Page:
Peter York On Ads: Northern, fat, and maudlin is not the same as real

PG Tips
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My feelings for Paul Whitehouse are borderline unnatural, a bit like the Charlie Higson character Ralph in The Fast Show. How can you be 100 per cent manly and hygienic about someone who's done quite so much for you and the nation? It all started with Harry Enfield in the 1980s and the Whitehouse contribution to those characters: Stavros (I was working with a Stavros at the time), Loadsamoney, the plasterer (he was working for me), and Tim Nice But Dim. TNBD was every other Sloane boy you knew, until Life completely imitated Art and he was James Hewitt. Then there was Harry Enfield and Friends with Whitehouse on screen this time with Kathy Burke (multi-channel means you can watch it all the time on UK Gold.)

But even Paul, bless his little whippety face and his London Everyman 1950s black-and-white voice, has his weaknesses, his noble sentimental frailties. In Happiness, his curious series about media types in deep North London, (I'd have placed it in the Nick Hornby bit of Islington rather than the old Tony Blair streets if you'd asked me), there was much to enjoy. Whitehouse's own character did something absurd but profitable, like being the voiceover for an animated creature, and had earned a big expensive house out of it. Like most of the other characters - almost famous, making decent money - he was in denial about being a thesp or in the business. They all seemed to want to be blokes, to keep it real. (The sessions with his shrink, played by the much missed Chris Langham, were completely wonderful.)

But then there was Johnny Vegas, playing a friend, and there's the weakness. Let's face it, many men with weaknesses for keep it real have one for Johnny Vegas. They think that Northern, fat and maudlin means real. Oxbridge middle-class media types are particularly prone to this pathetic fallacy. Whenever I hear the words genuine or authentic used of a player, I reach for my Browning.

So I was sorry to see our Paulie, who's neither middle class nor Oxbridge, signing up to the Johnny Vegas Appreciation Society like a wine club based in Tetbury. Consider for one moment the larger Northern comedian. Bernard Manning, Les Dawson, Roy "Chubby" Brown, Peter Kay, Alexei Sayle, Eddie Large ... and Vegas. Then tell me who's the odd man out, the one with higher education, the one who went to art school. Vegas, of course.

I've had my moments with the rest of them. Les Dawson in a frock was always good. Peter Kay worried me in the same Channel 4-style "My Own Secret Accrington" way until Amarillo; after that you forgave him anything. The thing about Vegas is he seems to come from a certain tradition but, with a few tweaks, he could've ended up as Grayson Perry.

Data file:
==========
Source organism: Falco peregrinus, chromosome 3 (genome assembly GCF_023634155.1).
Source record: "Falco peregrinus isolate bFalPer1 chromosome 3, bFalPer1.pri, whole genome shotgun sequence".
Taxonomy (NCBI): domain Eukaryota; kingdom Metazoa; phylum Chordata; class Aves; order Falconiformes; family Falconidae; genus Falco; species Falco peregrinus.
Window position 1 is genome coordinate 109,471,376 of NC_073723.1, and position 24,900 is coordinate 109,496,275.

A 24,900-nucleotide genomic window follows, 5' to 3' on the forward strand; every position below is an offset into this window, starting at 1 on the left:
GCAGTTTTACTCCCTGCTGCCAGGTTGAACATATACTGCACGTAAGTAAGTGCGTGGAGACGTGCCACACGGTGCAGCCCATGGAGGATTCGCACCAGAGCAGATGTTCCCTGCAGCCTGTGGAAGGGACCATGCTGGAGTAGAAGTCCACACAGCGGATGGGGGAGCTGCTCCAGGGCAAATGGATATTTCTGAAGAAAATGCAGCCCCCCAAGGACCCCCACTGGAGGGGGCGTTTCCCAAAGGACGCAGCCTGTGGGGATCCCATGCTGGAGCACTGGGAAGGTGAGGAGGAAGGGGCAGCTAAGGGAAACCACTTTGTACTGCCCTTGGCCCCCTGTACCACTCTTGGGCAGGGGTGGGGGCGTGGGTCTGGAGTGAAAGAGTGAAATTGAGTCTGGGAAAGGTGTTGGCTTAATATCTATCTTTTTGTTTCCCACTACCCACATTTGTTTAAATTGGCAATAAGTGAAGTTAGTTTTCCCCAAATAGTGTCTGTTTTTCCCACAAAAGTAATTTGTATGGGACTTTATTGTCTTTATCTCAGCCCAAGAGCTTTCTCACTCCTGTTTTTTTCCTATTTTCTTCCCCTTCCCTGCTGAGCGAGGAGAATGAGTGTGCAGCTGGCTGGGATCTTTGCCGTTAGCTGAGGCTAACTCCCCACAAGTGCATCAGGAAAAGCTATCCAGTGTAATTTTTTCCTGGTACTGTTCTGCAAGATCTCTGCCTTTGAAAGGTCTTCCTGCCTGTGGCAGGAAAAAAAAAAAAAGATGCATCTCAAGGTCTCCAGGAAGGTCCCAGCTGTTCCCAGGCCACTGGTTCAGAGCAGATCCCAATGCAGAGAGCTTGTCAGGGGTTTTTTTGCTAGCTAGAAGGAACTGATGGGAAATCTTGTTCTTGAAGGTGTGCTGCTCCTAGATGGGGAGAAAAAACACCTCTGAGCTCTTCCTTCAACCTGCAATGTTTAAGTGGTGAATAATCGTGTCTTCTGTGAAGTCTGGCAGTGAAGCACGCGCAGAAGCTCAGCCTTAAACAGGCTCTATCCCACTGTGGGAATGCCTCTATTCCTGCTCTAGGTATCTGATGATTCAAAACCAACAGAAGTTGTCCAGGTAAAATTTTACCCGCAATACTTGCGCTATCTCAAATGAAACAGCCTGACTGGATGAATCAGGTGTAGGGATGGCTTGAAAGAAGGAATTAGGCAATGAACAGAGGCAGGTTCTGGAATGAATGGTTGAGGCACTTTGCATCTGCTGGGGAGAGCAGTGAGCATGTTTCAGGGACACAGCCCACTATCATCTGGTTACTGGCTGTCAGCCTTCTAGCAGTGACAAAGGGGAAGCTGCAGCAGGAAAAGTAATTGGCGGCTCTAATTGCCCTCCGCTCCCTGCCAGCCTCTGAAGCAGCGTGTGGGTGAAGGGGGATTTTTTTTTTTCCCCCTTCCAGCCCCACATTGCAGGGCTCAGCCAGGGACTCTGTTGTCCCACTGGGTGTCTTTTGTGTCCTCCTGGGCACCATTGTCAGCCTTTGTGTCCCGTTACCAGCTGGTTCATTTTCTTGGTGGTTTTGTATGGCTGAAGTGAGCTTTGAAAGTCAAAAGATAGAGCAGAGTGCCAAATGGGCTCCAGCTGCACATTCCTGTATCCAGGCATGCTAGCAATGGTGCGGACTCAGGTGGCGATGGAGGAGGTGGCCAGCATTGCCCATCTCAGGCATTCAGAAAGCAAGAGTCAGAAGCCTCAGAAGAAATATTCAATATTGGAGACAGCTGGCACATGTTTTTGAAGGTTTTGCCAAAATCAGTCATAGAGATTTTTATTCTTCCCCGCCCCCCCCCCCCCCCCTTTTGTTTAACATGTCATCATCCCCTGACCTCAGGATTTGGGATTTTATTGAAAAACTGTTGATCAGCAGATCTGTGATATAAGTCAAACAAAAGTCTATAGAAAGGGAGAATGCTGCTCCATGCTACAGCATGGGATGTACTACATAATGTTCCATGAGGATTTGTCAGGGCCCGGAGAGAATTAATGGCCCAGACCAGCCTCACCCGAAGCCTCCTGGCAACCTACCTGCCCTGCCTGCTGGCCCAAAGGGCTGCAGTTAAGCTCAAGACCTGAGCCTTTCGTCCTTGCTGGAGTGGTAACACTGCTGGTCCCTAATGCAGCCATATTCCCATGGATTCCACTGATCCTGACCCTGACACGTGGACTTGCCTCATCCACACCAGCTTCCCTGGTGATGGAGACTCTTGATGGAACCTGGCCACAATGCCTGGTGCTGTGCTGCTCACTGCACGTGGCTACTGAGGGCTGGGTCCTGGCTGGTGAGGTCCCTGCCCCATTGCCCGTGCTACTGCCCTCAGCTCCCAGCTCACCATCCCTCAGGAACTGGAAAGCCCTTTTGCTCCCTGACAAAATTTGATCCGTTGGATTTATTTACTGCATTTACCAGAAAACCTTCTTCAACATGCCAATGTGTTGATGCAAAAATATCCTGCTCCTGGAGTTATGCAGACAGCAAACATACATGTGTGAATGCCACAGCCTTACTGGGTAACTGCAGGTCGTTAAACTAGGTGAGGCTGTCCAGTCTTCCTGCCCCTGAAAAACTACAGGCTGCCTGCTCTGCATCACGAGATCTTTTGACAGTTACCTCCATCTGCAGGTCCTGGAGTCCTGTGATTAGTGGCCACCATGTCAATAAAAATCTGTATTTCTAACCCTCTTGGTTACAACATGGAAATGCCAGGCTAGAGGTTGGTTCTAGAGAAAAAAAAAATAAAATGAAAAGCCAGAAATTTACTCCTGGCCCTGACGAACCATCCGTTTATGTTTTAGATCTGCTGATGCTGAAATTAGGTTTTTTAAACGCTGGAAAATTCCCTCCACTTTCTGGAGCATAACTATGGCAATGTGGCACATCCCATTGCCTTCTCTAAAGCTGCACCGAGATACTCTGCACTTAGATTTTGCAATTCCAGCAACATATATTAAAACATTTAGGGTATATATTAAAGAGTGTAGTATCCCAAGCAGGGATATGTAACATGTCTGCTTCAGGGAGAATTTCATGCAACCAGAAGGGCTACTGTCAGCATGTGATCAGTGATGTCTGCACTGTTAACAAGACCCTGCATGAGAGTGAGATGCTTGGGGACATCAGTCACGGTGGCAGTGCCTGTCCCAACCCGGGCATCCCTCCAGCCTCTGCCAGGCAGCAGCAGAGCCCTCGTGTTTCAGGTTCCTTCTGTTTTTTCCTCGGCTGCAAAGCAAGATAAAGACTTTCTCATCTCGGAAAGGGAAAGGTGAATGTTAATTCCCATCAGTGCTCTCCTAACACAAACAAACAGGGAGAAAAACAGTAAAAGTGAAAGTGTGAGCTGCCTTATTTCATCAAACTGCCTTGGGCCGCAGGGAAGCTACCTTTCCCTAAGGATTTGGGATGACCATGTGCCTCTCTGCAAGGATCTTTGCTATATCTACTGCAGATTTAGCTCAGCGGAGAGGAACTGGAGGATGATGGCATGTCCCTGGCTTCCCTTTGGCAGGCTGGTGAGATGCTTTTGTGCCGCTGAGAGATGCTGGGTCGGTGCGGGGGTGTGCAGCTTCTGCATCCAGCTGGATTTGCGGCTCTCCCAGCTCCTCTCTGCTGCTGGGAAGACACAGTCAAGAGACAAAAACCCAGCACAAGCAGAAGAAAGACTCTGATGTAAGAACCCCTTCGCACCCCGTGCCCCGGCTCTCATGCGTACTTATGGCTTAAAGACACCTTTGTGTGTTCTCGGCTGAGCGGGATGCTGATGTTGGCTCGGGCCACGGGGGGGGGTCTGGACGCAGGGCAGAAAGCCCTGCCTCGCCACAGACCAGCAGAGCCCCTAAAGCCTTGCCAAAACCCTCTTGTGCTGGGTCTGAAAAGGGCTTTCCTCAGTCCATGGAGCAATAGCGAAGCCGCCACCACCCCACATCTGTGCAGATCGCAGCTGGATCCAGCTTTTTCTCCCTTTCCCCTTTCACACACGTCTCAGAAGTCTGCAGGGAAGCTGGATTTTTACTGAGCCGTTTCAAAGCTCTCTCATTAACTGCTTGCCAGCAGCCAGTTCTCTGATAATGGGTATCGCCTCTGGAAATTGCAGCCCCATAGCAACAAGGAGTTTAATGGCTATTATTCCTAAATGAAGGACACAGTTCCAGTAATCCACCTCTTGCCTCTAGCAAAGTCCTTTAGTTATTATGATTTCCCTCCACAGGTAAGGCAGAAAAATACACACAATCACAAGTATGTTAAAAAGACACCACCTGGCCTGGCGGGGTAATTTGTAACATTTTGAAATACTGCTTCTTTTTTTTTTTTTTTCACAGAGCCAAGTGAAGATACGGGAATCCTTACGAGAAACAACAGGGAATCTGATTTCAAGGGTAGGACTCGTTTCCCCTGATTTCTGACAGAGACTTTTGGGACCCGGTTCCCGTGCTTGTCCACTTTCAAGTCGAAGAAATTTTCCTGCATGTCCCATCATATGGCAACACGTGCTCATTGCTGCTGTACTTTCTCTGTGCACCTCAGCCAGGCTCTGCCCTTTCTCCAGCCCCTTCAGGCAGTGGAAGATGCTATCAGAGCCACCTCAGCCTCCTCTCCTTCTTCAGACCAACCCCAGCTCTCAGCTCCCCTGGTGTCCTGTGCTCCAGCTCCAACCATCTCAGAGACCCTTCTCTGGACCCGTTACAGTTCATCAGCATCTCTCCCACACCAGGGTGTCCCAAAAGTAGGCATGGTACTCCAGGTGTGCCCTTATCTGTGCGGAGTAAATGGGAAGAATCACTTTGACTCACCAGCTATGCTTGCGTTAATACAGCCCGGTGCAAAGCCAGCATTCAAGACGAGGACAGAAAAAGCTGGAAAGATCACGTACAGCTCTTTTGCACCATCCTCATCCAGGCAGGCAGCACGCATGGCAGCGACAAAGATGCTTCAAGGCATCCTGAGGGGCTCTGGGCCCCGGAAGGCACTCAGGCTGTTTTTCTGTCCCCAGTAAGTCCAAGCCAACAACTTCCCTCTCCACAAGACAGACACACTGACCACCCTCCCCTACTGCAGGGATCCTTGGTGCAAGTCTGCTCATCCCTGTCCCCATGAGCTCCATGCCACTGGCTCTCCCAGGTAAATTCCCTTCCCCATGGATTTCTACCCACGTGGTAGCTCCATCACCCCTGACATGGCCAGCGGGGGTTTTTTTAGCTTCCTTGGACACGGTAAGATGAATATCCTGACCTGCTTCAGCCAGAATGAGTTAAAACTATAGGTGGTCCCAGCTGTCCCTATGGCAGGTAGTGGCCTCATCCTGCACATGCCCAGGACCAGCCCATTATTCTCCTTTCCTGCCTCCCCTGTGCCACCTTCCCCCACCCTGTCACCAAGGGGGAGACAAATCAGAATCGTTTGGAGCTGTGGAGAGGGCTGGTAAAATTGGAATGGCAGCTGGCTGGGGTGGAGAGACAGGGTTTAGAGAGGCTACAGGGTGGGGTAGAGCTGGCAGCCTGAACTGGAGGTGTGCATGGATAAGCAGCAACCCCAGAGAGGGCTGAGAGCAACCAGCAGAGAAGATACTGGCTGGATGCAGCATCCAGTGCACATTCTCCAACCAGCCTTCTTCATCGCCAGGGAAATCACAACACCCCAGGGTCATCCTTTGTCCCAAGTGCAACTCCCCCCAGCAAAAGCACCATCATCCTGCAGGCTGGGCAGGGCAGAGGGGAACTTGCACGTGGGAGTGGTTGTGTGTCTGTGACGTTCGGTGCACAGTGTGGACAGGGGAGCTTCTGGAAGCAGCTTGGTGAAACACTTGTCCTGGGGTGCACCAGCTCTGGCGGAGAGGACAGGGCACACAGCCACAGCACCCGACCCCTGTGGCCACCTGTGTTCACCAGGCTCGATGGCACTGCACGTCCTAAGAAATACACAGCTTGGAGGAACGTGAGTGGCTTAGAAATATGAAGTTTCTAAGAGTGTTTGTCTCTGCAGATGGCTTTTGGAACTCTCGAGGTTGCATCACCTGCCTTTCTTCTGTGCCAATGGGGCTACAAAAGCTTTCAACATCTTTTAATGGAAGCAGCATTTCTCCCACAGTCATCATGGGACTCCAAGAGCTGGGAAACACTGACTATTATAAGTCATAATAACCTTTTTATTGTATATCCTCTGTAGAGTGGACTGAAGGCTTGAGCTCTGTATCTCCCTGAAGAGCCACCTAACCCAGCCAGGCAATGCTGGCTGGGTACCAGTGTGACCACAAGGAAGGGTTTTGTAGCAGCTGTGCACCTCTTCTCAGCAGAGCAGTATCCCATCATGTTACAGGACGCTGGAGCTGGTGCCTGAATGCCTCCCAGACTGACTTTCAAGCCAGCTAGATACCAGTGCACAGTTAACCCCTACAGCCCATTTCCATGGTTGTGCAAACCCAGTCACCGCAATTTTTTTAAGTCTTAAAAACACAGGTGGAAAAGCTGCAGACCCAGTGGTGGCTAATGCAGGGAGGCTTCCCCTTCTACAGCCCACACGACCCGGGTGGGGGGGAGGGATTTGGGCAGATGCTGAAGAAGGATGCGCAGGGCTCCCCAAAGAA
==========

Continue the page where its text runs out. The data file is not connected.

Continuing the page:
Vegas first hit the advertising big time with "right room key" for the defunct ONdigital in the late Nineties. Interesting casting. Was it meant as hip, or as an homage to the ITV tradition? Was Vegas contemporising the whole thing or was he the missing link? His co-star was a sort of knitted glove puppet ("Monkeh"), undoubtedly out of the ITV DNA.

Now they've revived the dream team for the new PG Tips campaign. I'm fascinated in a nerdy way about who owns the Intellectual Property Rights in construct. Did it all lapse with the death of ONdigital? Did Vegas buy out the knitting? You don't expect to see the same fictional pairing promoting two completely different clients.

Anyway - and what did I tell you? - the whole thing's about PG Tips' 100 per cent naturalness. And the linking theme, the sub-text, the McGuffin, is Vegas's own authenticity. Have you ever for one moment doubted PG Tips' naturalness? I've always assumed it was made from brick dust and henna with powerful flavour boosters, the MSG of the tea world. That's what I like about it. The utterly instant brewing, the brutally russet colour, the no-questions-asked taste. Why else would you buy it? If you want natural there's a range of horrors in any deli now. So why spend expensive TV time making claims you'd think were irrelevant to most of the target market?

In their B&Q Basics kitchen, Vegas - with a mug of course - and Monkeh, with a dainty cup and speaking much more RP-ly than I'd remembered, are going through the rubric of PG's naturalness. It's just tea leaves and water, says Monkeh. Plus milk and 5 sugars and macaroon parts in mine, says Vegas. It's an odd household. Monkeh's the health-conscious aspirant wife, telling her counterparts out there not to worry about PG Tips on the health or the social fronts, it's only the maddening men who mess it up. Next up they'll be having serving suggestions and recipes.